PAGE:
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My 3½ year old has never had any sense of music, rhythm, notes, or anything resembling the musical arts. (Motor skills is where he truly excels; he's a sports person, not a musician.)

Recently, he has begun to sing loudly all afternoon, literally for hours on end. It's not words, just random sounds, but he sings at near maximum volume.

I'm sorry to say it but it's awful to listen to, and it is also extremely stressful. We also have a 6 months old baby who isn't sleeping enough as it is; the noise and the irritation it causes isn't helping. We need him to be more quiet -- not "quiet", just "quieter" -- or we will soon lose our minds.

When sent to his room, he makes sure to sing loud enough to be well heard anyway. When asked to use a softer voice, he will lower his voice for less than 30 seconds, then yell again. Our usual disciplines don't work (timeout; sending him to his room; ignoring him) and he will just sing louder.

He's normally well-behaved and fairly balanced, and responds well to our requests. He can spend half an hour playing in his room, or in the living room, without making a racket.

Because of the baby, and house construction going on, we haven't got the time or energy to engage in musical practice, and even if we tried we don't feel that it would work (see first paragraph).

How does one make a person shut up, or at least be quieter?

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I wonder, from all the things you mentioned, if he isn't acting out to seek and hold your attention? Perhaps try spending some focused time with him when he begins singing? Good luck! –  Erin Apr 18 '13 at 2:52
    
@Erin: I was wondering the same thing. Plus, he's 3. Three year olds excel in NOT doing what they're told or asked to do. –  Meg Coates Apr 18 '13 at 15:41
    
What I meant with we haven't got time was for more activities. I don't think he isn't getting enough attention, although it's a very good observation and worth thinking over. Thanks! –  Torben Gundtofte-Bruun Apr 18 '13 at 19:15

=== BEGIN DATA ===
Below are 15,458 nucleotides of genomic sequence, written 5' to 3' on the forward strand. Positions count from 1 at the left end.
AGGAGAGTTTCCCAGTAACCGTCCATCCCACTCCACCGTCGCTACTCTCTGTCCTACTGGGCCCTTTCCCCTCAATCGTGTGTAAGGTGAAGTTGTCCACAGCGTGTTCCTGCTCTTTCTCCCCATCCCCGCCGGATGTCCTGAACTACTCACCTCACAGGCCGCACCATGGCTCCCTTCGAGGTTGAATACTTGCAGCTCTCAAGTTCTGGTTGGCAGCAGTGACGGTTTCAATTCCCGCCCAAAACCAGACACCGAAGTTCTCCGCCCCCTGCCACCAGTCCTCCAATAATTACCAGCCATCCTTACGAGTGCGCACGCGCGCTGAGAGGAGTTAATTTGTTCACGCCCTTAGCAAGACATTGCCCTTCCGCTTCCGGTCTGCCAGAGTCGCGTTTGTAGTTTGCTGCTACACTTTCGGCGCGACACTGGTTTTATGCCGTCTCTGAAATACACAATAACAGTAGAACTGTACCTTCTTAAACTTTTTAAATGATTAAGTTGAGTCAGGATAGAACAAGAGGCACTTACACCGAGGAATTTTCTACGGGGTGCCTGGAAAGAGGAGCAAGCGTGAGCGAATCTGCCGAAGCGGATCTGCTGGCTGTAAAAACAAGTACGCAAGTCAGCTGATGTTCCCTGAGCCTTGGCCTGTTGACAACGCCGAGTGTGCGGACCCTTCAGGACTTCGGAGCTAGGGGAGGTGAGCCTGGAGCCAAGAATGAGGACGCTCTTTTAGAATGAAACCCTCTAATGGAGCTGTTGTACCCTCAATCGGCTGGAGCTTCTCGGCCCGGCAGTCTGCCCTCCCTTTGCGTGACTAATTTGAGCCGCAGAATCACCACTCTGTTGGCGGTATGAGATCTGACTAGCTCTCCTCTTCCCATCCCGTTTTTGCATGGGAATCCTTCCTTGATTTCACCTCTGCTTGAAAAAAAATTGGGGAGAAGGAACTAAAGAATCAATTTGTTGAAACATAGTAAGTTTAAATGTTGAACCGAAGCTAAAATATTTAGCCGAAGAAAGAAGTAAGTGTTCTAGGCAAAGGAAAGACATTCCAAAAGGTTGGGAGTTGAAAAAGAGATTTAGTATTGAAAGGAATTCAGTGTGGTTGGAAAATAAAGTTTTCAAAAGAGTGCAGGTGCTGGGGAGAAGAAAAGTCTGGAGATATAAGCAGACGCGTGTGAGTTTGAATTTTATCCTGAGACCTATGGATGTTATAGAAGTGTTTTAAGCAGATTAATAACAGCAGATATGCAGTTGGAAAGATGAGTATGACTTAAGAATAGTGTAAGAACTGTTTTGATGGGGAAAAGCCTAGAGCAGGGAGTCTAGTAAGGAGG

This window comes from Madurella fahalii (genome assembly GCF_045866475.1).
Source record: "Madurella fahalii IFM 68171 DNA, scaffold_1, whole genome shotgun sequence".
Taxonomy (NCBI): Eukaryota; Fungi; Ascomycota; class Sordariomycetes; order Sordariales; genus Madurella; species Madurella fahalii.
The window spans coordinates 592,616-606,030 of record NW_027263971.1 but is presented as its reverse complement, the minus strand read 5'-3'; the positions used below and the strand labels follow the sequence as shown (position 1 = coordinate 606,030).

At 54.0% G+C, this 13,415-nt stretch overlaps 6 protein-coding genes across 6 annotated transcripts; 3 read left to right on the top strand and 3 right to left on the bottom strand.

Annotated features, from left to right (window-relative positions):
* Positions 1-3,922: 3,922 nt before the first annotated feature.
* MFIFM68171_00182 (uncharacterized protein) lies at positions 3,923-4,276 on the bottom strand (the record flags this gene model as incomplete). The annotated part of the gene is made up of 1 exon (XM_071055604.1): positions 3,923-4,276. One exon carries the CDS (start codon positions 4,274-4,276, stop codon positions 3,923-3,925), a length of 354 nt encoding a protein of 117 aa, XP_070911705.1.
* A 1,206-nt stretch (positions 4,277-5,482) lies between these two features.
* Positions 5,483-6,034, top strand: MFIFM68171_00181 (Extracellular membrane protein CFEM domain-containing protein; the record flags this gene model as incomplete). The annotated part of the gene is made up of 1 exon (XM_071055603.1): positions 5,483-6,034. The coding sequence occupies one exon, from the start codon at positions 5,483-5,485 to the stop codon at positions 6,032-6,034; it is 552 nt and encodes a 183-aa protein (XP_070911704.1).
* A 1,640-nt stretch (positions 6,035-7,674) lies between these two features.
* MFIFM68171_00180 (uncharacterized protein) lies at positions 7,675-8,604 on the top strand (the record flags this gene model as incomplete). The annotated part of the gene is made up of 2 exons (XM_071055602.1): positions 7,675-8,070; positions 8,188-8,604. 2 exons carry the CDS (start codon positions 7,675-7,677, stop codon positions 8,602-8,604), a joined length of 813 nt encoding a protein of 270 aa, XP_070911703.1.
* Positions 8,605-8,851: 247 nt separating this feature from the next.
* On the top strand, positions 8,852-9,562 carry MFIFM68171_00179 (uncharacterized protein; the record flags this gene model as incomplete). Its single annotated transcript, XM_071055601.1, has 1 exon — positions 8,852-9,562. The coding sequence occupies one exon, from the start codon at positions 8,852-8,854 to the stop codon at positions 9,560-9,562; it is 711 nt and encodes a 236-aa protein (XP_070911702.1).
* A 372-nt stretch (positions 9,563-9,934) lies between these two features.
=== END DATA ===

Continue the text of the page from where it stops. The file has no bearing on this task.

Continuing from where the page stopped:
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Torben, when my little sister was little she used to sing all day long with no sense of tune whatsoever. She grew into a remarkably good singer later on, and her guitar teacher thought she was talented as well. The fact that your kid isn't good at singing at 3.5 doesn't necessarily mean he'll stay bad at it! Be careful with the messages you send him when trying to quiet him down. As for my sister, she learned to hum :) –  Ana Apr 19 '13 at 19:30
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Just to be sure, check if he does not have some problem with hearing. That could explain both the lack of musical skills and the loudness. –  Viliam Búr Apr 22 '13 at 11:24
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5 Answers

Some thoughts:

  • There's a new baby and many requests for quiet, so a bit of sibling rivalry or age appropriate rebellion may be at play.
  • There's construction noise going on, and his singing may be a way of "controlling" the noise.
  • He is quiet sometimes (yea!), and this is probably just a stage that will go away if you don't let it become a battle.

Suggestions:

  • Play music on a stereo. He may sing along or he might just listen.
  • Sing along. Teach him some songs. Enjoy his lack of musicality, and be sure to film it to share with him when he's a teen.
  • Get him a child's CD player or other music playing device and some headphones. He may still sing, but he may not need to sing as loudly.
  • Make sure he gets 30 minutes of 1-on-1 time with Mom or Dad away from baby each day - special time.
  • Make sure he has a special big brother job - something he can do that baby can't.
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Lots of good ideas - we're covering several already, but giving him his own player for the childrens' CD's we already have is a good thought. (Btw, there's no construction noise; we don't live there yet. My question isn't clear on that.) –  Torben Gundtofte-Bruun Apr 19 '13 at 9:40
    
I tried fixing that link too but somehow failed. –  Torben Gundtofte-Bruun Apr 19 '13 at 18:48
    
@Torben square brackets around the text, parentheses around the link. –  KitFox Apr 23 '13 at 14:02